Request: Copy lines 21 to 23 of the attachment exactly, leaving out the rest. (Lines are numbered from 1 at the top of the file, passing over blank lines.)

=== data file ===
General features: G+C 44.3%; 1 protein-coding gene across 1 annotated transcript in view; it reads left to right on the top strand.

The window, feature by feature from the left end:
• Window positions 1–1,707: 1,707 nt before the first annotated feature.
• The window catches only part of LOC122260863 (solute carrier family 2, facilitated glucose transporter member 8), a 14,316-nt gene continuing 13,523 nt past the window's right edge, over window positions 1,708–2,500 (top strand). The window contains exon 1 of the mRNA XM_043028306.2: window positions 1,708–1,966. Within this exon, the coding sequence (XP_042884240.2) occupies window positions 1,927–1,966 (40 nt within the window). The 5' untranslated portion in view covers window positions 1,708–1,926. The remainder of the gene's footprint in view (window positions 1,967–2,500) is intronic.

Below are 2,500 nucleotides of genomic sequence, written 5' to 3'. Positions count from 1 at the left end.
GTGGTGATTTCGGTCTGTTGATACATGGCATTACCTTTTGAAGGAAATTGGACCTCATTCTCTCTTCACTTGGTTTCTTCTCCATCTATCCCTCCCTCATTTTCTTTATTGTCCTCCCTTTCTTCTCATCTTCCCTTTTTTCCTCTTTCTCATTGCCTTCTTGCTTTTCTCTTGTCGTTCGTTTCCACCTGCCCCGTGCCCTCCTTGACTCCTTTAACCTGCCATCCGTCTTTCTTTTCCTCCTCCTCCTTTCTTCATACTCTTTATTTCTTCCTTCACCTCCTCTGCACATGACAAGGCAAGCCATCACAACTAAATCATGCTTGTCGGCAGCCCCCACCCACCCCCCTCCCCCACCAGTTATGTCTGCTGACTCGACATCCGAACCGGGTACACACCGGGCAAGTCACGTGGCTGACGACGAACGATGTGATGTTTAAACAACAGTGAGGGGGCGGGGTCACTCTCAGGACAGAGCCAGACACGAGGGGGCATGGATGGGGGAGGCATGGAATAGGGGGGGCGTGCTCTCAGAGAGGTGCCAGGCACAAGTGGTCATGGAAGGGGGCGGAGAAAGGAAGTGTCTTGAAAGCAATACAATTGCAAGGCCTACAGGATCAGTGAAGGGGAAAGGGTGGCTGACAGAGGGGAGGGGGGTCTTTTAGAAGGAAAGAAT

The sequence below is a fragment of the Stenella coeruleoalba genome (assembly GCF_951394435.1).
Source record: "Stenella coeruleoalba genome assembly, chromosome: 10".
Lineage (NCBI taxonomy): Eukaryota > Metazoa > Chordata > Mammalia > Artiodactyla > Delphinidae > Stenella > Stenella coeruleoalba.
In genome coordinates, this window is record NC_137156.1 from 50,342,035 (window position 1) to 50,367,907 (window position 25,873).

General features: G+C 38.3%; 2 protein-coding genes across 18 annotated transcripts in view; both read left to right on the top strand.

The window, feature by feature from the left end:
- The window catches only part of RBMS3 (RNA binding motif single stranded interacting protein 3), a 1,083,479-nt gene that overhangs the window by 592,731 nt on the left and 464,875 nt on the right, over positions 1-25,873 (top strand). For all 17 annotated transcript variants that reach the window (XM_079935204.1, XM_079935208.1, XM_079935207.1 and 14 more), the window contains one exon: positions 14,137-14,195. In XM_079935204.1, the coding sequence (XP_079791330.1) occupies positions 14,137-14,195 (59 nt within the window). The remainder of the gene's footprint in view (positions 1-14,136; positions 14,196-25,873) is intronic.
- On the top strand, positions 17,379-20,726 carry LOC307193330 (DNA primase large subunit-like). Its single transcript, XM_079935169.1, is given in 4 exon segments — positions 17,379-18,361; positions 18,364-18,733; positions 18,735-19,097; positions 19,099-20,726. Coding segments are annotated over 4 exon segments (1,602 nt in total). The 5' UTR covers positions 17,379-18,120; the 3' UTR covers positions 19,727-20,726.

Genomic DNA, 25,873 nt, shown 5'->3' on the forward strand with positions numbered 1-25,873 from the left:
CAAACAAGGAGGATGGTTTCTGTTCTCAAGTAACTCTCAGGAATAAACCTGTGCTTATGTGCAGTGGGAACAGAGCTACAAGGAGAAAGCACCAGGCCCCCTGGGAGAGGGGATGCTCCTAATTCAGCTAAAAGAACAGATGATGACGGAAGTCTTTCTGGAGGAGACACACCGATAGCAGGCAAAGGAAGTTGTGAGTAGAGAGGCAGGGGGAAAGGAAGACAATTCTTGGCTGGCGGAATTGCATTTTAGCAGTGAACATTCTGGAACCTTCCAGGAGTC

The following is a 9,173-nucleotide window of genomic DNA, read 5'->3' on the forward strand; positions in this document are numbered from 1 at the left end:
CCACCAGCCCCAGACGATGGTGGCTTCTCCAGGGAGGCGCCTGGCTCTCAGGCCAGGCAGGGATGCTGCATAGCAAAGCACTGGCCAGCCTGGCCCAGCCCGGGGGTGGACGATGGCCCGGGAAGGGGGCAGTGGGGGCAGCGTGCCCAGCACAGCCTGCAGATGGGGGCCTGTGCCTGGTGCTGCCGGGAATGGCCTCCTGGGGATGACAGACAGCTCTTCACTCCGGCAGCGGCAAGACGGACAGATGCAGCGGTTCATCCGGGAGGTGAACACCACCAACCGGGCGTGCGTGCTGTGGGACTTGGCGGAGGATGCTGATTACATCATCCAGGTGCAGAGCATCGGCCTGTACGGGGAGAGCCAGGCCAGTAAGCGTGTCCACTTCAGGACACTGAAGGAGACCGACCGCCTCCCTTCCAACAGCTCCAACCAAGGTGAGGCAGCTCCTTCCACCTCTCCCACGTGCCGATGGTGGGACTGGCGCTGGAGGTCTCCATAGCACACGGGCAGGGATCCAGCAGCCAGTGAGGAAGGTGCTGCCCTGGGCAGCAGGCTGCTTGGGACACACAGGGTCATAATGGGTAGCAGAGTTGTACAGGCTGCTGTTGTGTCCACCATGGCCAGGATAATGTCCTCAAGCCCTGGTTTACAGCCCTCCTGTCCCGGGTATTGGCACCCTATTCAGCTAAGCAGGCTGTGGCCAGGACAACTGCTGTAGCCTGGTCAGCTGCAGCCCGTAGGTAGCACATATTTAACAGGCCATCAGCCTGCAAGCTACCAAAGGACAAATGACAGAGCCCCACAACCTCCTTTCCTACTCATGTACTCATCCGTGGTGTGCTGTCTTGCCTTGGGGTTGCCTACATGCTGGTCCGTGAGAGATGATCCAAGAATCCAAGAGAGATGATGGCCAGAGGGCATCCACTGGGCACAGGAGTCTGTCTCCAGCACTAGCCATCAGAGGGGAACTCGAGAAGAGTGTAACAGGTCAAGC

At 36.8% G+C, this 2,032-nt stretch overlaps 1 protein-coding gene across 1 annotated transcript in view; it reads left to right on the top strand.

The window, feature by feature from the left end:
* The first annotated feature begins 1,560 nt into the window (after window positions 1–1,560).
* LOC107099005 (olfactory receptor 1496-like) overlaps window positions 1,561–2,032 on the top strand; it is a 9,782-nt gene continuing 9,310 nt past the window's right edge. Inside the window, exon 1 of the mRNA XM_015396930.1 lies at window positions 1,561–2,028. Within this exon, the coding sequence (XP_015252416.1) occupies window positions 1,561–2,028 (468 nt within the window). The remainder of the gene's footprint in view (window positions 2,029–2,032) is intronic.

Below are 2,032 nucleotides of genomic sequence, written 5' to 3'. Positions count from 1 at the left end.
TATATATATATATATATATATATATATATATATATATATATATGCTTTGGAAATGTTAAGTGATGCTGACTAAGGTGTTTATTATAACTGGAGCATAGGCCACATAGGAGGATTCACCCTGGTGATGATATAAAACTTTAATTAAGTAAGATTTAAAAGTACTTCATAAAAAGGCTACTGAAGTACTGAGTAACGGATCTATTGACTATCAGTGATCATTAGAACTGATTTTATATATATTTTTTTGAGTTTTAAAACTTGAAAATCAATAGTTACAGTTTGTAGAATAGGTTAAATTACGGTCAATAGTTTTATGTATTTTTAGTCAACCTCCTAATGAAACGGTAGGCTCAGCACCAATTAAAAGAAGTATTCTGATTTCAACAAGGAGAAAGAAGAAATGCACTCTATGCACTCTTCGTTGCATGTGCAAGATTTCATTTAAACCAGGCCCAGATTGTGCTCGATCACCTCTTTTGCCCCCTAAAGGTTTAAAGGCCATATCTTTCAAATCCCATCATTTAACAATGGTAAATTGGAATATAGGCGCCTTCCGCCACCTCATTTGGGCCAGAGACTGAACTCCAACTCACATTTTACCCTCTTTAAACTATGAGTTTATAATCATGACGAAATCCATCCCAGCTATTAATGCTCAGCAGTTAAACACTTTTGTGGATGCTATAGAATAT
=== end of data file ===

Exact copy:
* The first annotated feature begins 1,560 nt into the window (after window positions 1–1,560).
* LOC107099005 (olfactory receptor 1496-like) overlaps window positions 1,561–2,032 on the top strand; it is a 9,782-nt gene continuing 9,310 nt past the window's right edge. Inside the window, exon 1 of the mRNA XM_015396930.1 lies at window positions 1,561–2,028. Within this exon, the coding sequence (XP_015252416.1) occupies window positions 1,561–2,028 (468 nt within the window). The remainder of the gene's footprint in view (window positions 2,029–2,032) is intronic.

Below are 2,032 nucleotides of genomic sequence, written 5' to 3'. Positions count from 1 at the left end.